World “dangerously unprepared” for pandemics warns bank chief

pandemic-flu-740WASHINGTON D.C., United States, Wednesday February 11, 2015 – World Bank president Jim Yong Kim says the world is “dangerously unprepared” for future pandemics and lessons need to be learned from the Ebola crisis in West Africa.

Speaking at the inaugural Global Futures Lecture at Georgetown University in Washington, Mr Kim said it was vital that governments, aid agencies, corporations and insurance companies work together to prepare for future outbreaks.

“The Ebola outbreak has been devastating in terms of lives lost and the loss of economic growth,” he said in his lecture “Lessons from Ebola: Toward a post-2015 strategy for pandemic response.”

“We need to make sure that we get to zero cases in this Ebola outbreak. At the same time, we need to prepare for future pandemics that could become far more deadly and infectious than what we have seen so far with Ebola.

“We must learn the lessons from the Ebola outbreak because there is no doubt we will be faced with other pandemics in the years to come.”

According to Mr Kim, the World Bank Group has been working with the World Health Organisation (WHO), other UN agencies, academics, insurance company officials, and others, to work on a concept of developing a financial “pandemic facility.”

He indicated that he expected a proposal for this to be presented to leaders of developed and developing countries in the coming months.

The proposal would probably involve a combination of bonds and insurance plans, but in some ways the facility could be similar to a homeowner’s insurance policy, Mr Kim said.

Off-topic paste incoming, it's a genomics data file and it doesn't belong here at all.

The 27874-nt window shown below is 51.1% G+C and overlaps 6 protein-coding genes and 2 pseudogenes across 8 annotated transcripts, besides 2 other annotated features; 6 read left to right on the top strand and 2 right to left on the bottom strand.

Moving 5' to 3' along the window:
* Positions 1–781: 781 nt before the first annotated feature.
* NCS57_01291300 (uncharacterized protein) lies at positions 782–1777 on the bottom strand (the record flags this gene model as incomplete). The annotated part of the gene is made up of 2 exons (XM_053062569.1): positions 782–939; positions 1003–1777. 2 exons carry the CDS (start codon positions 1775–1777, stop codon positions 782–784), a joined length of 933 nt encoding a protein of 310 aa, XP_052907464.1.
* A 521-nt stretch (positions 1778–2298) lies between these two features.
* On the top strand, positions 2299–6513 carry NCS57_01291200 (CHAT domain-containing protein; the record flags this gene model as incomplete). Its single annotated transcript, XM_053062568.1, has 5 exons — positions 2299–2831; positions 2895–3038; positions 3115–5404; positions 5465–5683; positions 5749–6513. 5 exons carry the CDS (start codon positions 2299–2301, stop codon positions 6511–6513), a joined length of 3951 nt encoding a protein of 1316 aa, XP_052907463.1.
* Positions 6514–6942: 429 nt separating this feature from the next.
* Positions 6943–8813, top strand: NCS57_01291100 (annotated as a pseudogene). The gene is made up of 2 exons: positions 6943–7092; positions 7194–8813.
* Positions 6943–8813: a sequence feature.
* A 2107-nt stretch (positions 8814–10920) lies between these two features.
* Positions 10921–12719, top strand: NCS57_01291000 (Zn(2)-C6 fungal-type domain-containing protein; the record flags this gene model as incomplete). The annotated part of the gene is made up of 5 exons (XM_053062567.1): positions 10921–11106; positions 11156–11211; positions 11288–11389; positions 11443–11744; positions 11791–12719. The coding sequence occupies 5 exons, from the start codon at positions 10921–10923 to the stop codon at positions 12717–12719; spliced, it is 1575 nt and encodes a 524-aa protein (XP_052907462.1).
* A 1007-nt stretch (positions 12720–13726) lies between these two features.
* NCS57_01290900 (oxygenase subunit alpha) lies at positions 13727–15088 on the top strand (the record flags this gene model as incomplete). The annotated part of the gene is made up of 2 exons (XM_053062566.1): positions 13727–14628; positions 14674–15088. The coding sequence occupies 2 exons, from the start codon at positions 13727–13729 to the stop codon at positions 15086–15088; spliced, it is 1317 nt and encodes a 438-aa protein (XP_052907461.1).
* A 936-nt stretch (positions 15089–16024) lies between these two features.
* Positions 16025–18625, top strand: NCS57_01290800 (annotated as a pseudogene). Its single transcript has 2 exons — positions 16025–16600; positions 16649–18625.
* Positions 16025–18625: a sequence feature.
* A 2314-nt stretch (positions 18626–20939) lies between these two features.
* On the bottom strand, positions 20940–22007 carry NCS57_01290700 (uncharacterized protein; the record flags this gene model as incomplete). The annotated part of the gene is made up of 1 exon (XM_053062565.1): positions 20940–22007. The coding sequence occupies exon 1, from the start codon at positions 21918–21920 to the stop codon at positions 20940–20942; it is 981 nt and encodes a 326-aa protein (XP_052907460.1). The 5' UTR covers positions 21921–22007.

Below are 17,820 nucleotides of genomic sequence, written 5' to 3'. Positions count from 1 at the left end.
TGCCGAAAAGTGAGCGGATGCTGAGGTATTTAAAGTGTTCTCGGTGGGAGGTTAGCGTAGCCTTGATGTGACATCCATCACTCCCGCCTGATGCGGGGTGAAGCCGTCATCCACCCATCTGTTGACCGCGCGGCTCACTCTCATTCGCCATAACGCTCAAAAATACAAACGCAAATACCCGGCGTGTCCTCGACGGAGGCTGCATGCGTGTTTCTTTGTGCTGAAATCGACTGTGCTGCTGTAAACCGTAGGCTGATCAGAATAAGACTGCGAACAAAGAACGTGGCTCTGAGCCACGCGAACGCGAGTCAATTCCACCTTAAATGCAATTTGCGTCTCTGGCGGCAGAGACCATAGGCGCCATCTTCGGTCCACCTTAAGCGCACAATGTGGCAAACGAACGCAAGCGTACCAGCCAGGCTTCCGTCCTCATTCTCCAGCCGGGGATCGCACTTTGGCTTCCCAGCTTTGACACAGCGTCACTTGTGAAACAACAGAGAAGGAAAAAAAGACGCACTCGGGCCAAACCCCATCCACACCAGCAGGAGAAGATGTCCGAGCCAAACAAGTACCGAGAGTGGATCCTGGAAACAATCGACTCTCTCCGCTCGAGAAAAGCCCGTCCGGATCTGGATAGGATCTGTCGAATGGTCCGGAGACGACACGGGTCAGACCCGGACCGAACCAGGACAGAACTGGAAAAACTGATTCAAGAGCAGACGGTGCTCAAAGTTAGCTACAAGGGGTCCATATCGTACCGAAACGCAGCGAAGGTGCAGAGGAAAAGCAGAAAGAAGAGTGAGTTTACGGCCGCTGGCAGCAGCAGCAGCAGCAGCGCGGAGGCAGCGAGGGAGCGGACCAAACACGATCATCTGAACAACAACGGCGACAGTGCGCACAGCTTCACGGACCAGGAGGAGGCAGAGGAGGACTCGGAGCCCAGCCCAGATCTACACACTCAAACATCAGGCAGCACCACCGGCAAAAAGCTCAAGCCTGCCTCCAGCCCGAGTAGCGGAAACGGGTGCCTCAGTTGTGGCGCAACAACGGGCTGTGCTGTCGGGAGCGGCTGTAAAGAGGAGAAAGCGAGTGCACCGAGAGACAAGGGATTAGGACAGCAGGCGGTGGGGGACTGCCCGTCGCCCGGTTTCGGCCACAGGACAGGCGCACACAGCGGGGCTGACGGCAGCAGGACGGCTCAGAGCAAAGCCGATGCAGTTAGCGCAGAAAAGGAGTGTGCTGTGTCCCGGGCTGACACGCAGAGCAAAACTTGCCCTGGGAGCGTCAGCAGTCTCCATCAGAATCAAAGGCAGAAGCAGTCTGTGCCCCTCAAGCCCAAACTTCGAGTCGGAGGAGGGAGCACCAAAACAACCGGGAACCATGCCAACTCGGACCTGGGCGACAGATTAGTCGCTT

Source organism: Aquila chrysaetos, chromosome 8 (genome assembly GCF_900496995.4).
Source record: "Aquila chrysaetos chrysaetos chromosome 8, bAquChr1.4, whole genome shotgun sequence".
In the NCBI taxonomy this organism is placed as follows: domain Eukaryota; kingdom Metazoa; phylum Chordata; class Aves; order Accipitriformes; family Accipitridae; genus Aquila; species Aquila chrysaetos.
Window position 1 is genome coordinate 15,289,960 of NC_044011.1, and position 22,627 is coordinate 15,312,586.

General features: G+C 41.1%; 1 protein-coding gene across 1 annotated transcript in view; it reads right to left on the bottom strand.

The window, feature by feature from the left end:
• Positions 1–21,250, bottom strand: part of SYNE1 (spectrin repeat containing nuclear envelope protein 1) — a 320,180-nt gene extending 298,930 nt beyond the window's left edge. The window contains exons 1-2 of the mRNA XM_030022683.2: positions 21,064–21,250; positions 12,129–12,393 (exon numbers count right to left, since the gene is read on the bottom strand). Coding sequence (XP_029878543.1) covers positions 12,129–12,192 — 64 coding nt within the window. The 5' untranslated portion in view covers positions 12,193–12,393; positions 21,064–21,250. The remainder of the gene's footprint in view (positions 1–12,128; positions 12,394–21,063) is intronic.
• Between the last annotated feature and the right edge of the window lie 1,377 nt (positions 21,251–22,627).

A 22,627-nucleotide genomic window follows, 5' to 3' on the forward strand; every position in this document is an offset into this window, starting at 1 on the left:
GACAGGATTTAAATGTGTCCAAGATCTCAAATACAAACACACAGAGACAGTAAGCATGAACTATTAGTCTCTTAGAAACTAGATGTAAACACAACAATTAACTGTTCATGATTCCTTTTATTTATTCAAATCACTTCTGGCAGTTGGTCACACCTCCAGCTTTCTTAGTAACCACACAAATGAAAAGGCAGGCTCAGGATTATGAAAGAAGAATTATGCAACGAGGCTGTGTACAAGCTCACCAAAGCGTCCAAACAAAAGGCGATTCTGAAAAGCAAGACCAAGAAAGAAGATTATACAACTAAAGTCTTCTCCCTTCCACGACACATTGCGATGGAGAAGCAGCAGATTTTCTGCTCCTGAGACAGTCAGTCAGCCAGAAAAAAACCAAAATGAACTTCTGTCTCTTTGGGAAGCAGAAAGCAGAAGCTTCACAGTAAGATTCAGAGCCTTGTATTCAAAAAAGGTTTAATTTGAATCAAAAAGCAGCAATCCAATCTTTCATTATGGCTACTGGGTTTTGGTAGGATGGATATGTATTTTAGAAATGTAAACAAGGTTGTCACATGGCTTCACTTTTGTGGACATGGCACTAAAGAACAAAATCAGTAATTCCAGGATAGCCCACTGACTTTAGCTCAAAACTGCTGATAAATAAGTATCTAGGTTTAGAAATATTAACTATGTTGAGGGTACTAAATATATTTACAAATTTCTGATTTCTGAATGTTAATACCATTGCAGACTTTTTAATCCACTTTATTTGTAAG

“This could work like insurance policies that people understand, like fire insurance,” he explained, adding: “The more that you are prepared for a fire, such as having several smoke detectors in your house, the lower the premium you pay.

“The more that countries, multi-lateral institutions, corporations and donors work together to prepare for future pandemics – by building stronger health systems, improved surveillance and chains of supply and transportation, and fast-acting medical response teams – the lower the premium as well,” he continued.

“That would benefit donors and others who would pay the premium, but the greatest benefit would be that market mechanisms would help us to push improvements in our preparedness for epidemics.”

The World Bank chief noted that one possible outcome of a pandemic facility would be a stronger WHO, while disease-control agencies in developing countries could also develop greater capacity.

Informal talks on the subject had been held at the recent World Economic Forum in Davos, Switzerland, he revealed.

There is general acknowledgement among governments and global health agencies that the international response to the Ebola crisis was belated and disorganised.

The WHO recently announced a series of reforms, admitting that it had been too slow to respond to the outbreak in West Africa.

There have been more than 21,700 reported cases of Ebola in the current outbreak, according to the WHO.

About 9,000 people are known to have died, most in Sierra Leone, Guinea and Liberia.

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